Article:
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The Comer controversy continues


Over two weeks after it was first reported that Christine Comer was forced to resign from her post at the Texas Education Agency, apparently because she forwarded a brief e-mail announcing a lecture on "intelligent design" by Barbara Forrest, the state's newspapers continue to provide a steady stream of news and commentary. And groups with a stake in the integrity of science education in Texas continue to voice their concern. As the Austin American-Statesman (December 14, 2007) observed in its latest story, "The controversy over Comer's departure put the agency’s scientific credibility at risk at a time when Texas is trying to attract star researchers and scientists for a growing biomedical and biotech industry, and just before the State Board of Education begins developing new science standards next month."

Comer herself appeared on NPR's "Science Friday" on December 7, 2007, relating her story to the show's host, Ira Flatow. After receiving the e-mail announcing Forrest's talk, she said, "you know, I had a half minute and I said, gee, this is really interesting. And then, I looked up the credential on my computer, I Googled Barbara Forrest and I said, oh my goodness, this is quite a credential[ed] speaker. And then I thought to myself -- you know, I'm telling my biology teachers almost on a weekly basis, teach the curriculum, teach the evolution curriculum because it's part of the state-mandated curriculum. And now, I should be -- you know, I should be walking the talk here, and I -- there's nothing wrong with this e-mail, of course." Less than two hours later, a colleague was calling for her termination, and in the following week, she was effectively forced to resign.

Comer told Flatow that there were previous indications that the TEA was discouraging its employees from taking a stand on evolution. At a meeting during which employees were told that they must be careful about what they say and do, Comer recounted, she mentioned the topic of creationism: "And she said, I'm so glad you brought that up ... because it's important for us to realize that if the company line is that we endorse creationism, then that's what we have to say. I was shocked. I said, my goodness, even the president's ... own science adviser, was not held to that standard. And she said, well, I'm just telling you." Comer was referring to John H. Marburger III, Director of the White House's Office of Science and Technology Policy, who told The New York Times (August 3, 2005), "Evolution is the cornerstone of modern biology" and "intelligent design is not a scientific concept."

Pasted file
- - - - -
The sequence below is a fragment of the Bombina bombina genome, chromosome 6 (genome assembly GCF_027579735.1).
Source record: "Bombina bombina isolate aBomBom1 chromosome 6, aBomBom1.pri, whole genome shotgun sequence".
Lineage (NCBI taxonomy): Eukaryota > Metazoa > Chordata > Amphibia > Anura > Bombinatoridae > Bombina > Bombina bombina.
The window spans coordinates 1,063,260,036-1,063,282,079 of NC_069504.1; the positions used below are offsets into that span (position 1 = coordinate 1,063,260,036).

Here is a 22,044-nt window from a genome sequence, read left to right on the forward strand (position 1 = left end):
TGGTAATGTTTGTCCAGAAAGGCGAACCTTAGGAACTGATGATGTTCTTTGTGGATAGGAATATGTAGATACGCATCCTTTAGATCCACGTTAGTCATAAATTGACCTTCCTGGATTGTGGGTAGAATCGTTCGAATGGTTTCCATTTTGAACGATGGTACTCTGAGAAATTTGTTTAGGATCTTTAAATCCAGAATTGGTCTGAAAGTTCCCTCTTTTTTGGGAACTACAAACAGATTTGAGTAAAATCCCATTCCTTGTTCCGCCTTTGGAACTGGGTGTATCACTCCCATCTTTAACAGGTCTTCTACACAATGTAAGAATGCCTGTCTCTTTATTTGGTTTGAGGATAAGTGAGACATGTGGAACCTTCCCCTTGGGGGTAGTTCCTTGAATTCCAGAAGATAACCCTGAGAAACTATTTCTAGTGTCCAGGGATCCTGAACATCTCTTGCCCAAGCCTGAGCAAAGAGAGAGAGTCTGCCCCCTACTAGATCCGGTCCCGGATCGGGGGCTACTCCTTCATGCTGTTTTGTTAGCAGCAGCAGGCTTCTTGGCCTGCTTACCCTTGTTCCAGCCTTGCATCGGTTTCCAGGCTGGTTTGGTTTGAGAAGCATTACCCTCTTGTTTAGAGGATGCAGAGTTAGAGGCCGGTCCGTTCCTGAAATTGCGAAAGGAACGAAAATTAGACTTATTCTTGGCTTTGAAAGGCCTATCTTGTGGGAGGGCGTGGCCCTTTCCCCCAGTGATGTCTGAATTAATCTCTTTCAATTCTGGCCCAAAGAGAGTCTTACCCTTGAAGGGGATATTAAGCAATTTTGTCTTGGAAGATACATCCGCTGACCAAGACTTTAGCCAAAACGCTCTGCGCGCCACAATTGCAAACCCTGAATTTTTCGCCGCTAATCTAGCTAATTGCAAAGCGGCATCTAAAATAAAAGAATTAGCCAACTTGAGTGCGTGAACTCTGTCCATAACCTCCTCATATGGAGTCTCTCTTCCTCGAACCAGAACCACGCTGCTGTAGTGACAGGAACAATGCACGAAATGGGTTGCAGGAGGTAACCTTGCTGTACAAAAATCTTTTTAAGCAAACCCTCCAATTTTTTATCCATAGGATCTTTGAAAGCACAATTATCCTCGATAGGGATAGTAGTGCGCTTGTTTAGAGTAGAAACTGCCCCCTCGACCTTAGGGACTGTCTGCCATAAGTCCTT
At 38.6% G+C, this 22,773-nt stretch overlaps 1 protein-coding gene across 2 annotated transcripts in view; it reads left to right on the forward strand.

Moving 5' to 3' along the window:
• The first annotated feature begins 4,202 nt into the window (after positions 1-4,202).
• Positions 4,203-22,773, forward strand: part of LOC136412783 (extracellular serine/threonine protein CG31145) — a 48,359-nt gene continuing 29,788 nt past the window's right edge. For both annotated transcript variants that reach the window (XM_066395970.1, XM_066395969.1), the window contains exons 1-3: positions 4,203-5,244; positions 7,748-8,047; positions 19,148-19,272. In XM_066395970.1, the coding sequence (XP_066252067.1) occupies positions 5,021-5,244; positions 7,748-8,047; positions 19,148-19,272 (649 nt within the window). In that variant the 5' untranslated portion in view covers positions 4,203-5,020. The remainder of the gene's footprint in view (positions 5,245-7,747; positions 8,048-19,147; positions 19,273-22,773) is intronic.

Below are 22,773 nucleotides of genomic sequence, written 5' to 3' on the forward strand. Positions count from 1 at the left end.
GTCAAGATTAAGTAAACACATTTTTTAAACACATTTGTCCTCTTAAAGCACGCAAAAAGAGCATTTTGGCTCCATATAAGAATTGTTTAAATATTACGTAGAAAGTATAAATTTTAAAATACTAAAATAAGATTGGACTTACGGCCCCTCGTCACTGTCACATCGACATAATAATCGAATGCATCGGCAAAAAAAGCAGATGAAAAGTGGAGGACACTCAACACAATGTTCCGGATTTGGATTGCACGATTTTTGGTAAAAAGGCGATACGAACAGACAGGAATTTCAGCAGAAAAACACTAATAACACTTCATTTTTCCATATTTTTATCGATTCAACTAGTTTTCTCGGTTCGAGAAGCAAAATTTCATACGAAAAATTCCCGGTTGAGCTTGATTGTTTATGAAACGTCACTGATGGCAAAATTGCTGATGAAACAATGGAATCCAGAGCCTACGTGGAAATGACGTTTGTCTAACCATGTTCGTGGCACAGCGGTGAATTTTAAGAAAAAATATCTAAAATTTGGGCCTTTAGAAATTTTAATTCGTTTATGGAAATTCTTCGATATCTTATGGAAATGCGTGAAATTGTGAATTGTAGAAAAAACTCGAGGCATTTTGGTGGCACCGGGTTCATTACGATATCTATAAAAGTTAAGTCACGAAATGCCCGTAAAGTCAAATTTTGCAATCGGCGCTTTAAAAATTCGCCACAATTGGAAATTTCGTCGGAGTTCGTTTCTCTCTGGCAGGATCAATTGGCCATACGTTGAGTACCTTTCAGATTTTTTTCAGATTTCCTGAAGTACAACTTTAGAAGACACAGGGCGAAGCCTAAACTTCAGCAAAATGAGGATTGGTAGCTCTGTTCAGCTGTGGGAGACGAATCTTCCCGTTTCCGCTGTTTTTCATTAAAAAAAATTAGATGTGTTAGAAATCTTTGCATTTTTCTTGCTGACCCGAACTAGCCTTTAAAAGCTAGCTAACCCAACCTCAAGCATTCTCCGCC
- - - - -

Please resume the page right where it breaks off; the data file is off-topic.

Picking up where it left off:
Over the weekend, the Austin American-Statesman (December 8, 2007) again expressed its concern about both Comer's ouster and about what it signifies about the TEA's attitude toward evolution education. Acknowledging that the TEA cited a number of Comer's supposed misdeeds in the memorandum recommending her termination, the editorial concluded, "But there is no doubt that the e-mail incident riled an influential boss at TEA and played a role in Comer's resignation." As for the TEA's policy of "neutrality" about evolution, the editorial urged the TEA to heed the scientific community, quoting the biologist David Hillis of the University of Texas, Austin -- just two blocks away from the TEA -- as saying, "There is absolutely no scientific basis or evidence for 'intelligent design.' It is simply a religious assertion, and it has no place in a science course."